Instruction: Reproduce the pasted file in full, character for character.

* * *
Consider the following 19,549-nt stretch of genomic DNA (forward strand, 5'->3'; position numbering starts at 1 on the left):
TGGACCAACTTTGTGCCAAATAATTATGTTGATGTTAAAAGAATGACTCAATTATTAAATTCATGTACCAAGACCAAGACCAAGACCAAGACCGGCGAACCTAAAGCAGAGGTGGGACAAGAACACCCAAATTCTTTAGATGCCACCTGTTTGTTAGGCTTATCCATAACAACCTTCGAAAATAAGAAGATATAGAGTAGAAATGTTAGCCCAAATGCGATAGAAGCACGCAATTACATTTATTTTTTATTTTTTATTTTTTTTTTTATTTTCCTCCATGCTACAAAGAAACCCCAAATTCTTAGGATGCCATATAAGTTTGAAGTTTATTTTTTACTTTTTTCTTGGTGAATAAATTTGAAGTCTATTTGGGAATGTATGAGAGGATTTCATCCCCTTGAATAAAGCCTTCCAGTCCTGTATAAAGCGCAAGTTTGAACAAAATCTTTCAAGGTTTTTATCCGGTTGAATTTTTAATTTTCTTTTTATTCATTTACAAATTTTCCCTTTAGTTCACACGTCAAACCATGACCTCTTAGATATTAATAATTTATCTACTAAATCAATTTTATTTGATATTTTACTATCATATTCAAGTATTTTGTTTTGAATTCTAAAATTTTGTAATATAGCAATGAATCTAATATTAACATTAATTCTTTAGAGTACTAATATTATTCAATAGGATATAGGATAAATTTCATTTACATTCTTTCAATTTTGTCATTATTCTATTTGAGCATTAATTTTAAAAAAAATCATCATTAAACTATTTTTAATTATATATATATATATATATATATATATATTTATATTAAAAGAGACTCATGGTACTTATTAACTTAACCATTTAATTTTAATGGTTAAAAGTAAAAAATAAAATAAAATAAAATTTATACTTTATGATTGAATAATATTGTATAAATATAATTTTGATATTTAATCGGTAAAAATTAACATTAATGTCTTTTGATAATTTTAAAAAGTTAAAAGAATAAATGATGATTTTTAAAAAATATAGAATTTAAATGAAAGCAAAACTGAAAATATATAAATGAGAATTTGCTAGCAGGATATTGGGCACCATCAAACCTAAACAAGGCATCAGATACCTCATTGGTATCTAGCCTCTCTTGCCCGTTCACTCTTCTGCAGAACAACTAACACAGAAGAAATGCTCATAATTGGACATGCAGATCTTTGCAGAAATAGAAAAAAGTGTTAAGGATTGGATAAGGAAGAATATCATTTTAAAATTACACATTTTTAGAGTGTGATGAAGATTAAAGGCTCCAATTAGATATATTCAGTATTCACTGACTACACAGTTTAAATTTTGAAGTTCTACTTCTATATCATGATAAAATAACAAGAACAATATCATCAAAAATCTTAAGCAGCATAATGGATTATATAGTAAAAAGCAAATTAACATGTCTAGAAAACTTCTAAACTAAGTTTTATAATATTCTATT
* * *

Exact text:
Consider the following 19,549-nt stretch of genomic DNA (forward strand, 5'->3'; position numbering starts at 1 on the left):
TGGACCAACTTTGTGCCAAATAATTATGTTGATGTTAAAAGAATGACTCAATTATTAAATTCATGTACCAAGACCAAGACCAAGACCAAGACCGGCGAACCTAAAGCAGAGGTGGGACAAGAACACCCAAATTCTTTAGATGCCACCTGTTTGTTAGGCTTATCCATAACAACCTTCGAAAATAAGAAGATATAGAGTAGAAATGTTAGCCCAAATGCGATAGAAGCACGCAATTACATTTATTTTTTATTTTTTATTTTTTTTTTTATTTTCCTCCATGCTACAAAGAAACCCCAAATTCTTAGGATGCCATATAAGTTTGAAGTTTATTTTTTACTTTTTTCTTGGTGAATAAATTTGAAGTCTATTTGGGAATGTATGAGAGGATTTCATCCCCTTGAATAAAGCCTTCCAGTCCTGTATAAAGCGCAAGTTTGAACAAAATCTTTCAAGGTTTTTATCCGGTTGAATTTTTAATTTTCTTTTTATTCATTTACAAATTTTCCCTTTAGTTCACACGTCAAACCATGACCTCTTAGATATTAATAATTTATCTACTAAATCAATTTTATTTGATATTTTACTATCATATTCAAGTATTTTGTTTTGAATTCTAAAATTTTGTAATATAGCAATGAATCTAATATTAACATTAATTCTTTAGAGTACTAATATTATTCAATAGGATATAGGATAAATTTCATTTACATTCTTTCAATTTTGTCATTATTCTATTTGAGCATTAATTTTAAAAAAAATCATCATTAAACTATTTTTAATTATATATATATATATATATATATATATATTTATATTAAAAGAGACTCATGGTACTTATTAACTTAACCATTTAATTTTAATGGTTAAAAGTAAAAAATAAAATAAAATAAAATTTATACTTTATGATTGAATAATATTGTATAAATATAATTTTGATATTTAATCGGTAAAAATTAACATTAATGTCTTTTGATAATTTTAAAAAGTTAAAAGAATAAATGATGATTTTTAAAAAATATAGAATTTAAATGAAAGCAAAACTGAAAATATATAAATGAGAATTTGCTAGCAGGATATTGGGCACCATCAAACCTAAACAAGGCATCAGATACCTCATTGGTATCTAGCCTCTCTTGCCCGTTCACTCTTCTGCAGAACAACTAACACAGAAGAAATGCTCATAATTGGACATGCAGATCTTTGCAGAAATAGAAAAAAGTGTTAAGGATTGGATAAGGAAGAATATCATTTTAAAATTACACATTTTTAGAGTGTGATGAAGATTAAAGGCTCCAATTAGATATATTCAGTATTCACTGACTACACAGTTTAAATTTTGAAGTTCTACTTCTATATCATGATAAAATAACAAGAACAATATCATCAAAAATCTTAAGCAGCATAATGGATTATATAGTAAAAAGCAAATTAACATGTCTAGAAAACTTCTAAACTAAGTTTTATAATATTCTATT